What do you guys think of my first gardening estimate?

Discussion in 'Starting a Lawn Care Business' started by XterraJohn, Jun 14, 2007.

  1. XterraJohn

    XterraJohn LawnSite Member
    Messages: 178

    The customer has an overgrown flower garden spanning the width of the front of their house, minus the garage. Roughly 18x3 feet, irregular shaped. It has several shrubs/bushes planted in it, but has grass and weeds growing up all over the place, and the bushes growing into each other. There are also two round flower beds around two trees with nothing planted in them, but with grass and weeds. Customer said that they want the weeds pulled, bushed pruned, and new mulch put in, plus they want the two round beds cleaned up and planted with a flower of my choosing, as long as it's low maint. Here is the quote that I sent:

    Materials for front flower beds
    - 2 flats of Petunias - $42

    - 11 cubic feet of mulch for front flower bed against house - $55

    - 2 cubic feet of mulch for each round flower bed - $10

    - 2 cubic feet of gardening soil for each round flower bed - $20

    - Weed front garden, prune all plantings as needed, and spread mulch -

    - Weed round garden, mix potting soil in with existing soil, plant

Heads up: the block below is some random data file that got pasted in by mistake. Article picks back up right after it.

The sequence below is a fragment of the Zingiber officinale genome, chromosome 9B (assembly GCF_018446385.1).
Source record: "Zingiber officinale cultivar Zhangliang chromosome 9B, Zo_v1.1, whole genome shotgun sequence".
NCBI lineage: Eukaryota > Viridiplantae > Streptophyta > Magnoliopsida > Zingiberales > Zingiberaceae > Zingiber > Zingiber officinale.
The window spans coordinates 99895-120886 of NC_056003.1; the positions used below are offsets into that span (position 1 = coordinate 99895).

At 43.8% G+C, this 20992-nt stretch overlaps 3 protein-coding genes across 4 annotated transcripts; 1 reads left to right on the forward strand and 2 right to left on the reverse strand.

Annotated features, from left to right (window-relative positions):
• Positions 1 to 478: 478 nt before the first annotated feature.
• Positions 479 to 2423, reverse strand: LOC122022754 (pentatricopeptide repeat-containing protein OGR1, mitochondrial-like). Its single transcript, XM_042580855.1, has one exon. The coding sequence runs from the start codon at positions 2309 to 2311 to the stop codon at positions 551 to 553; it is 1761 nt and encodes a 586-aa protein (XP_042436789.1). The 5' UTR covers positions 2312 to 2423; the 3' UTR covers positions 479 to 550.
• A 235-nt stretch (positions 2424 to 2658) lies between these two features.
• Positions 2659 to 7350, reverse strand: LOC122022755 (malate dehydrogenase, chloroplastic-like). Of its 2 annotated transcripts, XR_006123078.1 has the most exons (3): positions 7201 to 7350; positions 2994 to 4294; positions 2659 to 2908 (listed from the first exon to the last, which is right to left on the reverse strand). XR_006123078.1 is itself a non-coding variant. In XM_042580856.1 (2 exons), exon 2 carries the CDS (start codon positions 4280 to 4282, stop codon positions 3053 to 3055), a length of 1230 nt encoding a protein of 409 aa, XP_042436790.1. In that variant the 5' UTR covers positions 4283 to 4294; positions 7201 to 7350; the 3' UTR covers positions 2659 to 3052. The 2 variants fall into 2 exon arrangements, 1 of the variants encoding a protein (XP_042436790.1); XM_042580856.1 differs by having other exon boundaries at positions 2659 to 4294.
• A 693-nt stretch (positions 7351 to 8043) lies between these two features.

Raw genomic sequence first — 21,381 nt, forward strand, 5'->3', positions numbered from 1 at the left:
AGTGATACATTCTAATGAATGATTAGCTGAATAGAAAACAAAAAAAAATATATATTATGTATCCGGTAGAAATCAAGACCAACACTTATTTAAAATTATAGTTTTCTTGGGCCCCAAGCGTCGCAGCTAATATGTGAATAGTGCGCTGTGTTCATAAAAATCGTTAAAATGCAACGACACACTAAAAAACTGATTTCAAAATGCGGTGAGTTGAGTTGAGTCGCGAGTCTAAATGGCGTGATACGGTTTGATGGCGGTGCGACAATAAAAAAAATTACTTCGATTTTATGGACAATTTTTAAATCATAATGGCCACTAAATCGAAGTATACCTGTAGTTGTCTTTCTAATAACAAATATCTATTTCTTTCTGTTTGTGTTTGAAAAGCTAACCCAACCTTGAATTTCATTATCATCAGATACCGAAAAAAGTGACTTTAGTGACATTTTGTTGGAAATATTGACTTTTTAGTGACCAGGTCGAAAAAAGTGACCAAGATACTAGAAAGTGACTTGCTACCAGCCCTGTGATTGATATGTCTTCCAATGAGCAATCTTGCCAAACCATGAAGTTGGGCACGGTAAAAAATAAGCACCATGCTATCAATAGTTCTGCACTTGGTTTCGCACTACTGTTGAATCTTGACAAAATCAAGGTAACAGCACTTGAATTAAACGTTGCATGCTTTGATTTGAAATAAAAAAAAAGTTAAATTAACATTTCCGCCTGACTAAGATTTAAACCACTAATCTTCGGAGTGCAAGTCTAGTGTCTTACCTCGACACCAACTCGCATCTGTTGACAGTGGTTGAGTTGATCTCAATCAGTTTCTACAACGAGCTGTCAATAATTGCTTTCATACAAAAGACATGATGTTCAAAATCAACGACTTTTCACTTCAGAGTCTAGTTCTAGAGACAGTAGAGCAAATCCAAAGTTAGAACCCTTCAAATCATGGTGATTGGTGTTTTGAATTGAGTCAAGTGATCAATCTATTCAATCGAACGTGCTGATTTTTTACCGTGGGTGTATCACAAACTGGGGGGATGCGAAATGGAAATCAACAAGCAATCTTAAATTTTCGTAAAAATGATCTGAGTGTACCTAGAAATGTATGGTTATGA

flowers, and spread mulch (each) - $33.75

    Without seeing the yard in question, does this seem about right, or am I too high/low? I estimated that it would take 4 hours or so for the entire job. The customer said that it was a little higher than expected, but that they would talk it over with their spouse and get back to me.
  2. fiveoboy01

    fiveoboy01 LawnSite Silver Member
    Messages: 2,988

    Are those material prices what you're charging the customer? I'd assume so if we're talking 85 bucks for about half a yard of mulch...

    If it does take you 4 hours total, that's 45.00 per hour for the labor, which sounds pretty good for this type of work..

    It's better if you just add all that stuff up and give the total price to the customer. I always itemize the work to be done, but never itemize the price.

Share This Page